OAKLAND -- Despite earlier promises, Bay Area transportation leaders are unlikely to hear a definitive "go" or "no go" for a Sept. 3 opening date of the new Bay Bridge during a briefing set for Wednesday afternoon, the fifth in a series of updates following the catastrophic snapping of steel anchor rods on the $6.4 billion span in March.
The bridge engineering and construction team last week started retrofitting the key seismic stabilizers where 32 out of 96 high-strength bolts became brittle and broke.
However, additional tests designed to show whether others among the 2,306 steel fasteners used on the bridge are susceptible to fracturing aren't finished yet, the repair schedule on the broken bolts is still tentative, and the Federal Highway Administration's review of the proposed repairs and testing protocols isn't complete.
A delayed announcement doesn't mean the bridge won't open to traffic Sept. 3. It does mean that commuters and opening celebration planning organizations must wait before they can ink the date on their calendars.
"Right now, the opening is scheduled for Labor Day weekend," Bay Area Toll Authority spokesman Randy Rentschler said Tuesday. "But we need three pieces of information back (test results, repair schedule and highway administration review) to determine if Labor Day can be met or not. The date will move if it needs to move, but we also know for sure that the bridge we are driving on today is not safe."
Caltrans, California Transportation Commission and the Bay Area Toll Authority -- the three agencies overseeing the construction -- chose Labor Day weekend because they need four days to connect the traffic lanes to the new span at Yerba Buena Island and Oakland. Traffic volume typically drops during long holiday weekends, and the Bay Bridge motorists use today will be closed to all traffic during the switch.
Called a "seismic opening," it is the date the agencies also considered the earliest the new span could safely open to traffic and move motorists off the 1936 cantilevered truss bridge, which engineers have determined is highly likely to collapse in the next big earthquake.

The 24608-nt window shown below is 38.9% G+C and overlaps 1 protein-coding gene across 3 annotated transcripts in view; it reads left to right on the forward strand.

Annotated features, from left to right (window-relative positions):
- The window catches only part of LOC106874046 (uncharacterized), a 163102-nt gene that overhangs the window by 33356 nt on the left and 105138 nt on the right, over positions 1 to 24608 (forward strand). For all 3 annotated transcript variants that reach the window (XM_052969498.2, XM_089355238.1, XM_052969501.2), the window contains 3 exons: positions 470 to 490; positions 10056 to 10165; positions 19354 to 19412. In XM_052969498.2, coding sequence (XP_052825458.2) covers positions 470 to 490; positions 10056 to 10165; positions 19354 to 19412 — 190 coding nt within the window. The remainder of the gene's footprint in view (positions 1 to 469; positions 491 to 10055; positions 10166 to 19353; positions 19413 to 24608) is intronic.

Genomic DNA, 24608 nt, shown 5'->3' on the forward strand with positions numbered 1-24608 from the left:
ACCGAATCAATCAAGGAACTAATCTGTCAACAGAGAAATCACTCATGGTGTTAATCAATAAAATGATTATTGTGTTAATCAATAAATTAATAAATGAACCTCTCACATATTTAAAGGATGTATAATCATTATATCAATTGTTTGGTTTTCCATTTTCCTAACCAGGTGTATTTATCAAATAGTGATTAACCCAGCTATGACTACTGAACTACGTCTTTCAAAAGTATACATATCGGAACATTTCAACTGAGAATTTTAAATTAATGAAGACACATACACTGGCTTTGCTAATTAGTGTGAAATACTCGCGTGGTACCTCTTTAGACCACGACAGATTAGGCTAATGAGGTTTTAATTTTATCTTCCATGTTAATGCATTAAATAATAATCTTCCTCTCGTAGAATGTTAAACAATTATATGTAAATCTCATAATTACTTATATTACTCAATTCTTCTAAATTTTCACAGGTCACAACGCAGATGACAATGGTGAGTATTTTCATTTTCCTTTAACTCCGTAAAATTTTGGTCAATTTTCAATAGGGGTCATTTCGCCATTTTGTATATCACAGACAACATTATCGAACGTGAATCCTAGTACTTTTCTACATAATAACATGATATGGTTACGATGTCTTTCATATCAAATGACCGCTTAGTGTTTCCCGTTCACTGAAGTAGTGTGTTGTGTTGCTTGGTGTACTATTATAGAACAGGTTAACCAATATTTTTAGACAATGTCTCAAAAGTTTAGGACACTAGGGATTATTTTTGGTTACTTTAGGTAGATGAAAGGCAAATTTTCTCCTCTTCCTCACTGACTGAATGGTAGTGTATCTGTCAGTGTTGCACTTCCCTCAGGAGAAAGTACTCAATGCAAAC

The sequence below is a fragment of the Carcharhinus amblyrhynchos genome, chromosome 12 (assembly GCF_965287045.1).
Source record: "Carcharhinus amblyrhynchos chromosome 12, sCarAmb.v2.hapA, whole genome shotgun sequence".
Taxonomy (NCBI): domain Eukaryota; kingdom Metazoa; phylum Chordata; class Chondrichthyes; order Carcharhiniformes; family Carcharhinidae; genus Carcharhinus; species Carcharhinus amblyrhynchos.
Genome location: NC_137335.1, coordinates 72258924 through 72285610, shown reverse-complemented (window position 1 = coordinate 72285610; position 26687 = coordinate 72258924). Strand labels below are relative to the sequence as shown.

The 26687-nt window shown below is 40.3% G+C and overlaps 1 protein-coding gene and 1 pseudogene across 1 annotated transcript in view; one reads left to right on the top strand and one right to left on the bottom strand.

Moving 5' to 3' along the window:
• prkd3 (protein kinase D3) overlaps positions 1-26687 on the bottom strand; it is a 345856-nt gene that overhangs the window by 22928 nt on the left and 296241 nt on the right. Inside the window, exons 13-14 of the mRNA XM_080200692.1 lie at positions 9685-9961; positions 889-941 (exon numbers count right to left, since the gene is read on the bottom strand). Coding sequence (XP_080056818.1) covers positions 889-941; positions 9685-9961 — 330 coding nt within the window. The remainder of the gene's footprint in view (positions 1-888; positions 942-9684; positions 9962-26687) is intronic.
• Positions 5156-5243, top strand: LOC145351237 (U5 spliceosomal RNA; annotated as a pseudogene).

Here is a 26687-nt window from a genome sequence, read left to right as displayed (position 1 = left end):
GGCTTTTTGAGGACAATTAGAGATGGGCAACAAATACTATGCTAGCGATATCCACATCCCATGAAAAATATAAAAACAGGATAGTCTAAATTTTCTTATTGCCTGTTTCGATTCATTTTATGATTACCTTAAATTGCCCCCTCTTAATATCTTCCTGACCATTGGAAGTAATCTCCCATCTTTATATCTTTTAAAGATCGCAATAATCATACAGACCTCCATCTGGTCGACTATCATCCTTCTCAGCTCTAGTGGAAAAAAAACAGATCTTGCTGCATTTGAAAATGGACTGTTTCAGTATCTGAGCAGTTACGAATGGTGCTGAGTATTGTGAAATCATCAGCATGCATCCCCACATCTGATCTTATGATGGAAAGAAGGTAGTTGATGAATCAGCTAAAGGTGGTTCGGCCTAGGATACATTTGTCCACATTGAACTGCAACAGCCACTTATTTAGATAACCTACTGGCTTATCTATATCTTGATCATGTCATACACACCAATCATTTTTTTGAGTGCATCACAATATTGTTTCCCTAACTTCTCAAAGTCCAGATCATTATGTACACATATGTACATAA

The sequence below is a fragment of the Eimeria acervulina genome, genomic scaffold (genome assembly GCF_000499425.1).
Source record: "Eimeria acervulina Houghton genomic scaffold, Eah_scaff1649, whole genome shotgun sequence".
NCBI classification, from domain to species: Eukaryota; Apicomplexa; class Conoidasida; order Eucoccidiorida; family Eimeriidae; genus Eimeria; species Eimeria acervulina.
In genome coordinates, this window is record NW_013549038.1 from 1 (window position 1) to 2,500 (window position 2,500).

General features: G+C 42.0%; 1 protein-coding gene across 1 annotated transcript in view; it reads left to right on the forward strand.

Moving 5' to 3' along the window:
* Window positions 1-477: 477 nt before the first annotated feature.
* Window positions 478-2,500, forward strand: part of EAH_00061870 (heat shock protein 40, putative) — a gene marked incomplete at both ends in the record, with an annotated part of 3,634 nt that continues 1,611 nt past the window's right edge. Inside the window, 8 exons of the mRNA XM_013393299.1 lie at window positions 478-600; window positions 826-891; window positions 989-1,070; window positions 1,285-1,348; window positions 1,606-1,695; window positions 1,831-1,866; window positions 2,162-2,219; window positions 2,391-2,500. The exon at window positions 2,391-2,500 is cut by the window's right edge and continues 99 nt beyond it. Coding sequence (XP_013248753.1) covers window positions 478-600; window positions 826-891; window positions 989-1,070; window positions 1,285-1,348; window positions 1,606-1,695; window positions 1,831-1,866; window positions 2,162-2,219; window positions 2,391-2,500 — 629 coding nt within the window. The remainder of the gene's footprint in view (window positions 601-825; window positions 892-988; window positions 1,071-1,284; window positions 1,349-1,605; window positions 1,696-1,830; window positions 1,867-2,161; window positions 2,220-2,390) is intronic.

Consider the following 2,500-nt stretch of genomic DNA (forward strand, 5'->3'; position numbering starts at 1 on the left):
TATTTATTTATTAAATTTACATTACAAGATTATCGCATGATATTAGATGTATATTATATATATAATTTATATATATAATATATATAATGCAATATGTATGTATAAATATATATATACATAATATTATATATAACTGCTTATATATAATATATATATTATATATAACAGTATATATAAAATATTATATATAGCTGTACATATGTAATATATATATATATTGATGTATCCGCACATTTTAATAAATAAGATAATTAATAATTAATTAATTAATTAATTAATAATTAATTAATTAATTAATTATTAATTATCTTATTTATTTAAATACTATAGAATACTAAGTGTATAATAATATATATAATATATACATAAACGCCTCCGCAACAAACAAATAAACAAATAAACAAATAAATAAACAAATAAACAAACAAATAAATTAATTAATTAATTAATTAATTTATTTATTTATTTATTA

Metropolitan Transportation Commission Executive Director Steve Heminger said the decision will ultimately be up to Gov. Jerry Brown.
The opening date suspense is just one of many thorns stemming from embarrassing fractures in the large but relatively common steel bolts.
State legislators, local officials and the public are clamoring for answers about who is to blame and who will pay for what could be as much as a $10 million repair job on a bridge that hasn't even opened yet.
California Senate Transportation Committee Chairman Mark DeSaulnier, D-Concord, wants a peer panel convened by the Legislative Analyst's Office to examine the failed bolts.
On the other side of the aisle, the rod manufacturer, Dyson Corp. of Ohio, recently spoke publicly for the first time when its president said the company delivered fasteners built precisely to Caltrans' standards.
Gerdau Long Steel North America, which produced in Minnesota the steel used to make the anchor rods, has also said it met all the specifications, according to a story in the American Metal Market or amm.com.
In the meantime, a retired Alameda metallurgist who submitted an unsolicited bolt analysis two months ago that proved highly accurate is raising more questions around why the steel broke.
Yun Chung agreed in a 17-page letter to Toll Bridge Program Manager Tony Anziano that hydrogen was the culprit, but he said the metallurgists failed to address the extraordinarily high odds that all 32 bolts snapped at the first thread in the bottoms of their casings -- he put the chances at 1 in 5 billion. The ends of the rods sat in water for five years -- a source of hydrogen -- before they were tightened.
Unless Caltrans determines precisely why fasteners in key seismic components broke, the state cannot assure the public that the other high-strength steel pieces on the bridge exposed to a marine environment will be safe, Chung wrote.
Led by Salim Brahimi, a Canadian metallurgist who leads an international standards committee on fasteners, the team hired by Caltrans blamed the broken rods on a well-known phenomenon in which hydrogen atoms infiltrate the spaces between the grains in high-strength steel components and leave them vulnerable to fracture. The stronger the steel and the higher the load, the more susceptible the fastener is to hydrogen embrittlement.
The team concluded that hydrogen likely was trapped inside the steel during the hot-dipped galvanizing process, and that triggered embrittlement when contractors tightened the nuts on the rods.
Insufficient data exists to reach that conclusion, Chung wrote.
He offered to conduct an independent laboratory evaluation at a metallurgical material testing laboratory in Hayward at no cost to the state, then deliver his findings within three weeks. As of Tuesday, he had not received a response.
The Bay Area Toll Authority will hold a special meeting to hear an update on the status of the new Bay Bridge:
When: 1 p.m. Wednesday
Where: Joseph P. Bort MetroCenter, Lawrence D. Dahms Auditorium, 101 8th St., first floor, Oakland
Online: Listen to a live audio feed at www.mtc.ca.gov/meetings/schedule/index.htm.